The Pharisees are clearly threatened by the great miracle that has occurred. They try to discredit Jesus since this work was done on the Sabbath and claimed that he couldn’t be from God. Some Pharisees didn’t buy that argument, knowing that a sign like this could only come from God. They summon the formerly-blind man’s parents, who didn’t even want to get involved because they were so afraid of the power of the Pharisees.

Calling him back for another interrogation, he gives this wonderfully simple testimony—“One thing I do know, that though I was blind, now I see” (John 9:25). How awesome. Someone should write a song with that in it…

He goes on to expose the shallowness of this group of religious leaders. They should have superior knowledge and understanding, and yet they have no idea who the miracle worker is. The blind man’s eyes were opened, and he already has deeper spiritual insight than these learned, pious men. How much we can learn from this—from both the angle of being confident in our faith, knowing that we don’t have to have complete understanding to proclaim the truth within us, and also that we dare not become prideful in our understanding as if we have it all figured out. We see because He opened our eyes, not because we opened them ourselves.

“For God, who said, “Let light shine out of darkness,” has shone in our hearts to give the light of the knowledge of the glory of God in the face of Jesus Christ.” – 2 Corinthians 4:6

The formerly-blind man was kicked out of the synagogue. The truth of his story would distract the people from blindly following their blind guides. Let this be a lesson to all of us in the Kingdom of Light: we will be hated by many who refuse to believe. Jesus said in John 15:18-20 that we shouldn’t be surprised to find that the world hates us. The world hated him first and they will hate us because we follow him. If we find that the world loves us, we need to check where our allegiance lies…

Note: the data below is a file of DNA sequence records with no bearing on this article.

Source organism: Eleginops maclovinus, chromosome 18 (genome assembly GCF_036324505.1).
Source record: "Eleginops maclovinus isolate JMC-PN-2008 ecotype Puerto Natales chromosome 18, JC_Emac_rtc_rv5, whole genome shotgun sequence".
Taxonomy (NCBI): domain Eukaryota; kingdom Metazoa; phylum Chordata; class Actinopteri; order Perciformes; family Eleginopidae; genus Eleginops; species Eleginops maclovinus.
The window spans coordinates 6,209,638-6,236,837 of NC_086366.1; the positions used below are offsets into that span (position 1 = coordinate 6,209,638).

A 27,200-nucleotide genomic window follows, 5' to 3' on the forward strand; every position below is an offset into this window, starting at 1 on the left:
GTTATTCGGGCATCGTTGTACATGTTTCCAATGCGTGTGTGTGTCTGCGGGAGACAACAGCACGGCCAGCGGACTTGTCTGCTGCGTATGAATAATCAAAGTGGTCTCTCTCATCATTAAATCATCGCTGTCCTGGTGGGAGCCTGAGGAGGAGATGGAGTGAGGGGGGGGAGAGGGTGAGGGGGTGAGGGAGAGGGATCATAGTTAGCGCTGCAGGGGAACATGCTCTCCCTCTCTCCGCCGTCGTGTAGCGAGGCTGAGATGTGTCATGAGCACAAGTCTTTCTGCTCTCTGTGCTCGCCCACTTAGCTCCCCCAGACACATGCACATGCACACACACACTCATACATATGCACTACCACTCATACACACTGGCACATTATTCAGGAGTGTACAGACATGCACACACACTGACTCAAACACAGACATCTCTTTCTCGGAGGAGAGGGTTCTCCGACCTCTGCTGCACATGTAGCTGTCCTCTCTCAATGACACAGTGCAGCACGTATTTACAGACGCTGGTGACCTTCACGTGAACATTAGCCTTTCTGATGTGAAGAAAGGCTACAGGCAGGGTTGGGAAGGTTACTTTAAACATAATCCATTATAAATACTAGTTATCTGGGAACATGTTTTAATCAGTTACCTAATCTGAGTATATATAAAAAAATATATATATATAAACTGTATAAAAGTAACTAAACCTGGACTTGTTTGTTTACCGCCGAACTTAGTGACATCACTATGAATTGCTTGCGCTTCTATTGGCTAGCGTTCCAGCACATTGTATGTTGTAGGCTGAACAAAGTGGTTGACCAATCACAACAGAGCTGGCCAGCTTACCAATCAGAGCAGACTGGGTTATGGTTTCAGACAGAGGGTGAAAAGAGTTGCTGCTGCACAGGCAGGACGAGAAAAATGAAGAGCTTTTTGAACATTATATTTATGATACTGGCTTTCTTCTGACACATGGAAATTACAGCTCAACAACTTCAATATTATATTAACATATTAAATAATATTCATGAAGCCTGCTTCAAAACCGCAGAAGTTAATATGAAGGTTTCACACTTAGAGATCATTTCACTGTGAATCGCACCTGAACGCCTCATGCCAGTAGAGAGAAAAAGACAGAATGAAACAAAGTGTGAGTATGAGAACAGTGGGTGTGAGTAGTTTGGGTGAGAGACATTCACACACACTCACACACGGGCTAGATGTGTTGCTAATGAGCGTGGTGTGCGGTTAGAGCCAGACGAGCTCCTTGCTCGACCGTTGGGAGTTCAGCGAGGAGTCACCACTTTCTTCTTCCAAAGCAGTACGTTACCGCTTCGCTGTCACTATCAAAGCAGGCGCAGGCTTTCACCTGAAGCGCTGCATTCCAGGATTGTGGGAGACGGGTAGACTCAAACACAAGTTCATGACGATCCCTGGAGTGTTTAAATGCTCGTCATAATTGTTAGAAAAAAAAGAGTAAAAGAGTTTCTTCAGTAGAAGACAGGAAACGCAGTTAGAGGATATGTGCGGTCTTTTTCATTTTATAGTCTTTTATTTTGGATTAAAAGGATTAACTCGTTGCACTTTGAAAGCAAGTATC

That persecution is part of the suffering we will endure during this life on earth. But what an awesome prize we have to gain when Christ’s glory is fully revealed! (1 Peter 4:12-14) What an awesome day it will be when every knee will bow and every tongue confess that Jesus Christ is Lord, is King over all. (Philippians 2:10-11)

Much like this blind guy, we were born into darkness in this world. If it weren’t for God and his Son, we would only know darkness. Praise be to God that he opens the eyes of the blind (Psalm 146:8).

When Christ opens our eyes, we see that he is worthy of our worship just like the blind man did (John 9:38). We see that he is worthy of our very lives. Paul says in Galatians 2:20: “I have been crucified with Christ. It is no longer I who live, but Christ who lives in me. And the life I now live in the flesh I live by faith in the Son of God, who loved me and gave himself for me.” Because the “gospel,” the good news, isn’t just that we have forgiveness in Christ through his sacrifice so that we can “go to Heaven” one day. The good news is that God’s Kingdom has come! The King has come! And that King is offering us citizenship in his eternal dominion. We get to take part in that citizenship right now. Right where we are. He has already delivered and transferred us. Our eternal life has already started. What kingdom are you living for?